The Orphan Master's Son

  • by Adam Johnson
  • Narrated by Tim Kang, Josiah D. Lee, James Kyson Lee, Adam Johnson
  • 19 hrs and 22 mins
  • Unabridged Audiobook

Publisher's Summary

Pulitzer Prize, Fiction, 2013
An epic novel and a thrilling literary discovery, The Orphan Master’s Son follows a young man’s journey through the icy waters, dark tunnels, and eerie spy chambers of the world’s most mysterious dictatorship, North Korea.

Pak Jun Do is the haunted son of a lost mother - a singer “stolen” to Pyongyang - and an influential father who runs Long Tomorrows, a work camp for orphans. There the boy is given his first taste of power, picking which orphans eat first and which will be lent out for manual labor. Recognized for his loyalty and keen instincts, Jun Do comes to the attention of superiors in the state, rises in the ranks, and starts on a road from which there will be no return.
Considering himself “a humble citizen of the greatest nation in the world,” Jun Do becomes a professional kidnapper who must navigate the shifting rules, arbitrary violence, and baffling demands of his Korean overlords in order to stay alive. Driven to the absolute limit of what any human being could endure, he boldly takes on the treacherous role of rival to Kim Jong Il in an attempt to save the woman he loves, Sun Moon, a legendary actress “so pure, she didn’t know what starving people looked like.”
Part breathless thriller, part story of innocence lost, part story of romantic love, The Orphan Master’s Son is also a riveting portrait of a world heretofore hidden from view: a North Korea rife with hunger, corruption, and casual cruelty but also camaraderie, stolen moments of beauty, and love. A towering literary achievement, The Orphan Master’s Son ushers Adam Johnson into the small group of today’s greatest writers.
From the Hardcover edition.

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What the Critics Say



Winner of the 2013 Pulitzer Prize for Fiction
“An addictive novel of daring ingenuity, a study of sacrifice and freedom in a citizen-eating dynasty, and a timely reminder that anonymous victims of oppression are also human beings who love - The Orphan Master’s Son is a brave and impressive book.” (David Mitchell, author of The Thousand Autumns of Jacob de Zoet)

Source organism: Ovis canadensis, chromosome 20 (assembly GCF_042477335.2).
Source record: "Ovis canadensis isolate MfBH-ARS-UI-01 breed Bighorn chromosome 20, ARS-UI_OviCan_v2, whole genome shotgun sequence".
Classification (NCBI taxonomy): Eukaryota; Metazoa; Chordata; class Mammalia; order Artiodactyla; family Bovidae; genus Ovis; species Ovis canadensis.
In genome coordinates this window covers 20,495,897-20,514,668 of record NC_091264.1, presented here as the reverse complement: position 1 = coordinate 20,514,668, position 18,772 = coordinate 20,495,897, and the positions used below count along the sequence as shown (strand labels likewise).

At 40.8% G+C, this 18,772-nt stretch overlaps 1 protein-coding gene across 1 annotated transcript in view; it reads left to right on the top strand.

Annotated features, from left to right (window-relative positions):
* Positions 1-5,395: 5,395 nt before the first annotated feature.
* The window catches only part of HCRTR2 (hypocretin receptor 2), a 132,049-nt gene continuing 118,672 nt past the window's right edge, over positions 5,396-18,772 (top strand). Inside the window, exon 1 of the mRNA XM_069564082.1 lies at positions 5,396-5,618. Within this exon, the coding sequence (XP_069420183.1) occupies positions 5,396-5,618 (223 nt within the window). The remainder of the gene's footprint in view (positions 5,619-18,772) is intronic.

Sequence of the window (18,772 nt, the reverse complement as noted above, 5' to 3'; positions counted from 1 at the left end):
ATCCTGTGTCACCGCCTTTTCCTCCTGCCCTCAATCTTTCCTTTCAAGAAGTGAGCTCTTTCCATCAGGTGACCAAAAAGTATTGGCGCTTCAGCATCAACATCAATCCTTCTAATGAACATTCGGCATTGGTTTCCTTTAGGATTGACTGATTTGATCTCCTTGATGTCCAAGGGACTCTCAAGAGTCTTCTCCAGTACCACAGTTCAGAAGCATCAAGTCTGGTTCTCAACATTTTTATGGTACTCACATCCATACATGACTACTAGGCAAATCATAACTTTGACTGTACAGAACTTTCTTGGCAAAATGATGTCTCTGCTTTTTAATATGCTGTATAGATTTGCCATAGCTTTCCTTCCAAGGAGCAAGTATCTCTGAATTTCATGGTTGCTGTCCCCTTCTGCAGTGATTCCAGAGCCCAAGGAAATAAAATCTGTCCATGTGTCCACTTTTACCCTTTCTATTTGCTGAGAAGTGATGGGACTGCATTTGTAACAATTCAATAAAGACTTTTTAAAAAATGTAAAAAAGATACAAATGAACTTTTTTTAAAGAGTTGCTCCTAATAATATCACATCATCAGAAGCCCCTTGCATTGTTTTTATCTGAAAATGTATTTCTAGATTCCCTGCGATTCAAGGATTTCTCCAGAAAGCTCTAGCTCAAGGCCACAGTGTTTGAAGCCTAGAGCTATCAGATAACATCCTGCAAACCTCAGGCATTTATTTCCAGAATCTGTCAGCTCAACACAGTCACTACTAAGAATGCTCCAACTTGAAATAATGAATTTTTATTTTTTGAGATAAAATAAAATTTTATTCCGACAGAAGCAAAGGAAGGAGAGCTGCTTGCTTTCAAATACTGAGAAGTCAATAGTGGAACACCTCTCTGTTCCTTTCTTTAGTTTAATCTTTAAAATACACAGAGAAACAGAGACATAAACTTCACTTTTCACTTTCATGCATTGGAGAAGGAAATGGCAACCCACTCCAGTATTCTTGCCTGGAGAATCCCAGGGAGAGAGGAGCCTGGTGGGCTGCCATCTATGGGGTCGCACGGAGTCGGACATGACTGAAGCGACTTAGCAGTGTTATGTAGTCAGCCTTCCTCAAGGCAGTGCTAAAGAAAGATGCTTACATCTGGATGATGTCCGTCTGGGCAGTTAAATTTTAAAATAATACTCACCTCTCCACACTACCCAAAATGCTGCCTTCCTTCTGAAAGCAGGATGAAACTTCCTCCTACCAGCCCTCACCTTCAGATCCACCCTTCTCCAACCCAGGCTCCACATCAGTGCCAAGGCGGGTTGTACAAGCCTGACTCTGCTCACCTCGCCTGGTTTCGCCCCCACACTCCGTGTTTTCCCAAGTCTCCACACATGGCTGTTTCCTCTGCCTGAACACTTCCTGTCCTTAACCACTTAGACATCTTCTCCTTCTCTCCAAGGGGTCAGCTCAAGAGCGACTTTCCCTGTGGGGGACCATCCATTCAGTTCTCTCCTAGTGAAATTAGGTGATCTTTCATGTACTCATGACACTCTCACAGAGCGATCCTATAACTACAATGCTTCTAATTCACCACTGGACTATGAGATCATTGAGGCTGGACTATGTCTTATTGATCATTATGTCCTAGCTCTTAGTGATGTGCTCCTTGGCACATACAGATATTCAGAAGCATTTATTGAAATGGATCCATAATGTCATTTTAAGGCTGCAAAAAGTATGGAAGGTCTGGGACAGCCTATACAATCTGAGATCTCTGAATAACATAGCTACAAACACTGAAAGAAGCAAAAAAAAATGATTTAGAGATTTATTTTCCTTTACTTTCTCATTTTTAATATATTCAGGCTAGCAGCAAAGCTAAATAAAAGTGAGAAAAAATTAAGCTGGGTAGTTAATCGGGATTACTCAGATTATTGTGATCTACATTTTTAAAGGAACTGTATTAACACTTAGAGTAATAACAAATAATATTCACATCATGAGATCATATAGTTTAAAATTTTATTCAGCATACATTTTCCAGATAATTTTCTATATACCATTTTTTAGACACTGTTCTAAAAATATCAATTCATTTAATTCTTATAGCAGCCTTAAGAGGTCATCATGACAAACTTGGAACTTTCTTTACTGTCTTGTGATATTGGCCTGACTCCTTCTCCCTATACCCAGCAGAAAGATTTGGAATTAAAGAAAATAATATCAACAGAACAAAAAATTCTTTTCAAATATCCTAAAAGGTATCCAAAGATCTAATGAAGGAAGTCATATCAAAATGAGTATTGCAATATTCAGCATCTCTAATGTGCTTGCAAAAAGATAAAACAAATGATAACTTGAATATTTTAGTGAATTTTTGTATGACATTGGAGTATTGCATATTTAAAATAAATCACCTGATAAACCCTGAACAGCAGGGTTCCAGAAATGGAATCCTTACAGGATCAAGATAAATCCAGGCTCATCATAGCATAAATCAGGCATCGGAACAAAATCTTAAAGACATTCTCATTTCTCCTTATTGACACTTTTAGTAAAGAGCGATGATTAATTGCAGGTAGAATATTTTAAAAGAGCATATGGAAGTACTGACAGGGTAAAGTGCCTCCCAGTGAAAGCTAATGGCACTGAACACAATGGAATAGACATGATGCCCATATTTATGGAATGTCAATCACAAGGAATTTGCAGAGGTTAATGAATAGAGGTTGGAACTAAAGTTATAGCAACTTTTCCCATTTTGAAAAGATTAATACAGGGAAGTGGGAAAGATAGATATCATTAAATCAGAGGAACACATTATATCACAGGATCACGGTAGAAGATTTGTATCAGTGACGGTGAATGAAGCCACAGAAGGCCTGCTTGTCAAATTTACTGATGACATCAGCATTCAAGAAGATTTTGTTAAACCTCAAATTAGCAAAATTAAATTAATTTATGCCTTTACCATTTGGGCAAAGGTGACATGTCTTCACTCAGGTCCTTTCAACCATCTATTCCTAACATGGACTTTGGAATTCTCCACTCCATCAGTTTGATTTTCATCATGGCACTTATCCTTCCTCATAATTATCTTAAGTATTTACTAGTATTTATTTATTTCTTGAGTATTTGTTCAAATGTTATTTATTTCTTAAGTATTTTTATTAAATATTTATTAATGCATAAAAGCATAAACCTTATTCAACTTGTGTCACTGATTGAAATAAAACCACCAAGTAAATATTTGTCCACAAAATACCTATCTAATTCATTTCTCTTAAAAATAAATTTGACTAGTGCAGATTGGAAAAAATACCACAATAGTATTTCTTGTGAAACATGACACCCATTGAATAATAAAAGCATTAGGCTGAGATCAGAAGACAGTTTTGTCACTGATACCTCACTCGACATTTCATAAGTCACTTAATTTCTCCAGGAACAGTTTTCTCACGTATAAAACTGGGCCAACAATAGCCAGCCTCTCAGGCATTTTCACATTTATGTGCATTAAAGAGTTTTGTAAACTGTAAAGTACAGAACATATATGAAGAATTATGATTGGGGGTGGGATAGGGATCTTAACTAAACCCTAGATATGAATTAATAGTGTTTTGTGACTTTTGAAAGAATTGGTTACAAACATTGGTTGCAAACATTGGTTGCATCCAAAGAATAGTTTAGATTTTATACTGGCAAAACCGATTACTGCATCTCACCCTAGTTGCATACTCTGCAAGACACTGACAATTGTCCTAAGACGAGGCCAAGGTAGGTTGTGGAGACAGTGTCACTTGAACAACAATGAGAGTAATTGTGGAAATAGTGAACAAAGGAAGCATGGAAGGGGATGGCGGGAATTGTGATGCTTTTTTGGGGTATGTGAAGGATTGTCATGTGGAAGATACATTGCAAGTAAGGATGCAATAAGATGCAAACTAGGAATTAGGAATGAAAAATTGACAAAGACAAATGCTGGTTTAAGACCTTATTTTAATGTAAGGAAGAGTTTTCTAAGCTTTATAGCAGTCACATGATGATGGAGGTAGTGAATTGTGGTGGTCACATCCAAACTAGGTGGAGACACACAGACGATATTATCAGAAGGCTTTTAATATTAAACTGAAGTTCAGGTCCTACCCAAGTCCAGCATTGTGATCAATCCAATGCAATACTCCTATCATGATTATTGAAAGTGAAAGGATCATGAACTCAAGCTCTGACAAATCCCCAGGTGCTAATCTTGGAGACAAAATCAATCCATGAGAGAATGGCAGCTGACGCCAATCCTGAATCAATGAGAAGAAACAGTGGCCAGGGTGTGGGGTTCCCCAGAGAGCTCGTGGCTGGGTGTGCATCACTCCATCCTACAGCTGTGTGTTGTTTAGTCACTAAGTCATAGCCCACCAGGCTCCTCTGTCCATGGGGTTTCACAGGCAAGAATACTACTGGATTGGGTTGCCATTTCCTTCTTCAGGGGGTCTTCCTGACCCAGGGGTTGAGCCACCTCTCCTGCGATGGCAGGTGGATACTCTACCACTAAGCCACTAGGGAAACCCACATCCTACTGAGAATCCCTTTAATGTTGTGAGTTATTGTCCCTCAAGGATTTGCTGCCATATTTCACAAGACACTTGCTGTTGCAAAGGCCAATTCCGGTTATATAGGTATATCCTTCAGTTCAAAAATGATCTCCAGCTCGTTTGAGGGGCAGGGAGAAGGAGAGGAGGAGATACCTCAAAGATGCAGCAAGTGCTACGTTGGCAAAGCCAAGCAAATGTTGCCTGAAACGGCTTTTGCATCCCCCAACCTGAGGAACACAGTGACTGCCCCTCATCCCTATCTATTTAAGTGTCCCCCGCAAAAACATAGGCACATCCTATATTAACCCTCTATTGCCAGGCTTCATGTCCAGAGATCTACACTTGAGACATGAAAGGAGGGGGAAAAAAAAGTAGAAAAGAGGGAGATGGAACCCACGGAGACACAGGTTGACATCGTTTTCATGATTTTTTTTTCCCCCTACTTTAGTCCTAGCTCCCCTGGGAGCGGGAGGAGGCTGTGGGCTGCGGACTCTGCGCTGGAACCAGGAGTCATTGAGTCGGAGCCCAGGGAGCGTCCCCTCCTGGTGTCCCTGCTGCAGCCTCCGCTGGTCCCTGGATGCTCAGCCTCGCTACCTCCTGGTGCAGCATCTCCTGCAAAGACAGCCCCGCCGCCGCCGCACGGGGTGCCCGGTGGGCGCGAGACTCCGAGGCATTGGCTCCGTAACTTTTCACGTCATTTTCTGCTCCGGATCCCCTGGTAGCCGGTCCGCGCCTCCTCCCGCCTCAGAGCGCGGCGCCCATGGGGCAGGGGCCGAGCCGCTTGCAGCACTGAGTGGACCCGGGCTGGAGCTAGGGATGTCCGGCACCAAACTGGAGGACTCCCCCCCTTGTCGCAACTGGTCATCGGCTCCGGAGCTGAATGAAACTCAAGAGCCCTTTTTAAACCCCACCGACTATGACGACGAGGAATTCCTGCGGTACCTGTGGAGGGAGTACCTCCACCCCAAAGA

“I’ve never read anything like it. This is truly an amazing reading experience, a tremendous accomplishment. I could spend days talking about how much I love this book. It sounds like overstatement, but no. The Orphan Master’s Son is a masterpiece.” (Charles Bock, author of Beautiful Children)
“Adam Johnson has pulled off literary alchemy, first by setting his novel in North Korea, a country that few of us can imagine, then by producing such compelling characters, whose lives unfold at breakneck speed. I was engrossed right to the amazing conclusion. The result is pure gold, a terrific novel.” (Abraham Verghese, author of Cutting for Stone)

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Customer Reviews

Most Helpful

The most compelling listen I've ever owned

I've been an Audible subscriber since the beginning (1999). There are over 500 books in my library. This is the most compelling story I have ever heard. I seriously couldn't turn it off.

To say it is the journey of one man through the "Looking Glass" that is the People's Democratic Republic of Korea, doesn't do it justice. Johnson draws characters that make you feel the oppression of life under that regime. He's obviously done serious study of the North Korean people and culture. The people of this book will live in my thoughts for a long time.

And Johnson addresses this tale with a light touch. It's not maudlin or morose. But it is haunting.

The performances by the readers is equal to this work. The producers uses a very interesting switch at a critical point in this story that brings everything into focus. No spoiler - you'll know it when it happens. But the production makes this recording nothing short of brilliant.

Don't bother to hold the voting this year. I can tell you who wins the Audie.
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- Lisa

My favorite novel set primarily in North Korea

One of my favorite novels of the year, and definitely my favorite novel set primarily in North Korea (I've read four others, or five). This is one of those contemporary novels like 'The Son' by Meyer or Carey's 'True History of the Kelly Gang', or Udall's 'The Lonely Polygamist' that delivers almost everything I search for in a novel: originality, amazing prose, fantastic characters, meaning. These novels might not be 'War and Peace' or 'Moby-Dick' but they definitely show that fiction isn't even close to being dead.

Johnson deftly examines such themes as: propaganda, stories, the concept of self and identity, totalitarianism, love, memory, etc., in a novel way. This book deserves a spot among the other great totalitarian prison books (Koestler's 'Darkness at Noon', Orwell's '1984', and Nabokov's 'Invitation to a Beheading'. Even though only a part of this novel is actually set in a prison, I'd argue that all totalitarian literature is **at heart** just a sub-genre of prison literature. An amazing novel. Don't miss it.
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- Darwin8u

Book Details

  • Release Date: 01-10-2012
  • Publisher: Random House Audio